Category Archives: Rhythm

Made for the iPad: Drawing Rests

Made_For_iPad_Rests

Lets Draw Rests Bundle

As part of my Made for the iPad series, here are rests to draw on a mobile device. To open and write on them in a tablet, see my previous tutorial on an app that can be used for all tablets, including an Android and Kindle.

For best results when writing on a tablet, you will need a stylus, but an inexpensive one will work.

Included in this bundle are whole, half, quarter, eighth, and sixteenth rests.

If you have a tablet, go ahead and try this! It will save you a lot of paper and ink.

Please let me know if you find these useful!

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Filed under iPad Ideas, Rhythm

Made for the iPad: More Rhythm Notes

 

I’m gradually trying to add more to my Made for the iPad page. To find this page, go to the top menu bar and select “Free”, then “Newer Free Resources,” then “iPad Resources,” and you will see a collection of materials I use on my iPad. This is also how you can get to my old site. Just select “Older Resources.”

Today I am posting four more rhythm pages to draw on a mobile tablet.  Check out this post for more notes, and go here for a tutorial of a free, easy app to draw on worksheets with several mobile devices. According to the developer, the app works on an iPad, Android tablet, Kindle Fire, and Windows tablet, which is pretty amazing. [Disclosure: I am not affiliated with this app in any way and I discovered it by accident a few year ago.]

My iPad page is a work in progress.  If you are successfully using any of my material on your tablet, please email me with some feedback. Pictures are great, too!

Subscribe to this blog, “like” my page on Facebook, or follow me on Pinterest to keep up with new material.

Let’s Draw Dotted Half Notes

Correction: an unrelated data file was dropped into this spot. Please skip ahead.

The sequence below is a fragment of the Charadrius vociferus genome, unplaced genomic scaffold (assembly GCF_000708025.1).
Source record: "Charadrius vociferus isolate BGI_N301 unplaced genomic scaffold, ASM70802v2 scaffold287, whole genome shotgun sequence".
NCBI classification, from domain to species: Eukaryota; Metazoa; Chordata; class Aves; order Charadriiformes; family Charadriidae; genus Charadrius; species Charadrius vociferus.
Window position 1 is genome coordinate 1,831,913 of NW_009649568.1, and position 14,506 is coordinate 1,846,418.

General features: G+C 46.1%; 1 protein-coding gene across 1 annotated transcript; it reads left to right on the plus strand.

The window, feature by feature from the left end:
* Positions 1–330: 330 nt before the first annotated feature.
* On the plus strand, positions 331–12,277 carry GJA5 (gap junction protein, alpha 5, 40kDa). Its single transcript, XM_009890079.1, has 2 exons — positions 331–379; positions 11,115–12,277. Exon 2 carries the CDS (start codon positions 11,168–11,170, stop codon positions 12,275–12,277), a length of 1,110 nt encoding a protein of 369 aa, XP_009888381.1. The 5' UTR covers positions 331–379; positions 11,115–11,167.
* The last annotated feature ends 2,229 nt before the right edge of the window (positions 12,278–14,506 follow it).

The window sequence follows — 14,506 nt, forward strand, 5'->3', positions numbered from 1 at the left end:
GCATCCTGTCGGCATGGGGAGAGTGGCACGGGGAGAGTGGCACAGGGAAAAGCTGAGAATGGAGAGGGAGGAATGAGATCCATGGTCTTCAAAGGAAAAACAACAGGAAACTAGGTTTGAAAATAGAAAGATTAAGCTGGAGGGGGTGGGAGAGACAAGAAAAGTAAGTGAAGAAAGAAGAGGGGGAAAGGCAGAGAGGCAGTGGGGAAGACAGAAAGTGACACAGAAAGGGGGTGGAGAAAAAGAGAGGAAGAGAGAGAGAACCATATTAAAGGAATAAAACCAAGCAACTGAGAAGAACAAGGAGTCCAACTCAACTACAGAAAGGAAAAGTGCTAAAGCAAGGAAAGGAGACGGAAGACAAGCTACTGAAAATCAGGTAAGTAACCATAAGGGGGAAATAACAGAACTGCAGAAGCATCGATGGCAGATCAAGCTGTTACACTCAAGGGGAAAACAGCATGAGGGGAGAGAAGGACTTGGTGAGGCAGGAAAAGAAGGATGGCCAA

Let’s Draw Eighth Notes

Lets Draw 16th Notes

Let’s Draw Upside Down Notes

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Filed under iPad Ideas, Rhythm

Made for the iPad: Drawing Rhythm Notes

Made_For_iPad

In my last post, I showed you one way to use worksheets on your tablet device, such as an iPad, Kindle Fire, Android, or Windows tablet. Today I am giving you some pages to practice drawing notes on your tablet in a piano lesson. I will be posting more pages in this series, so check back. [Edited: Here is the link where I list all my iPad resources including dotted half notes, eighth notes, 16th notes, stem down notes, and more. I will also be adding rests very soon.]

Lets-Draw-Treble-Clef

Let’s Draw a Treble Clef

Lets-Draw-Bass-Clef

Lets Draw a Bass Clef

Lets-Draw-Whole-Notes

Lets Draw a Whole Note

Lets-Draw-HalfNote

Lets Draw a Half Note

Lets-Draw-QuarterNotes

 Lets Draw a Quarter Note

When I teach students how to draw notes, I like to start with the whole note and then show how to add lines to make it a half note. Fill in a half note and it becomes a quarter note. This way students see that every note has a note head the same size as a whole note. If I don’t do that, I usually have little teeny quarter and eighth notes and giant, bloated whole notes! I’ve also seen students waste time in ear training by, for example, erasing half notes, when all they need to do is fill in the half note to make it a quarter note.

One reason I like to make worksheets for a mobile device is because I can use lots of color and not worry about the cost of printing. That being said, teachers can print one of each, put into sheet protectors, and used with a dry erase pen. I do not recommend printing these for a student binder unless  you have a special student.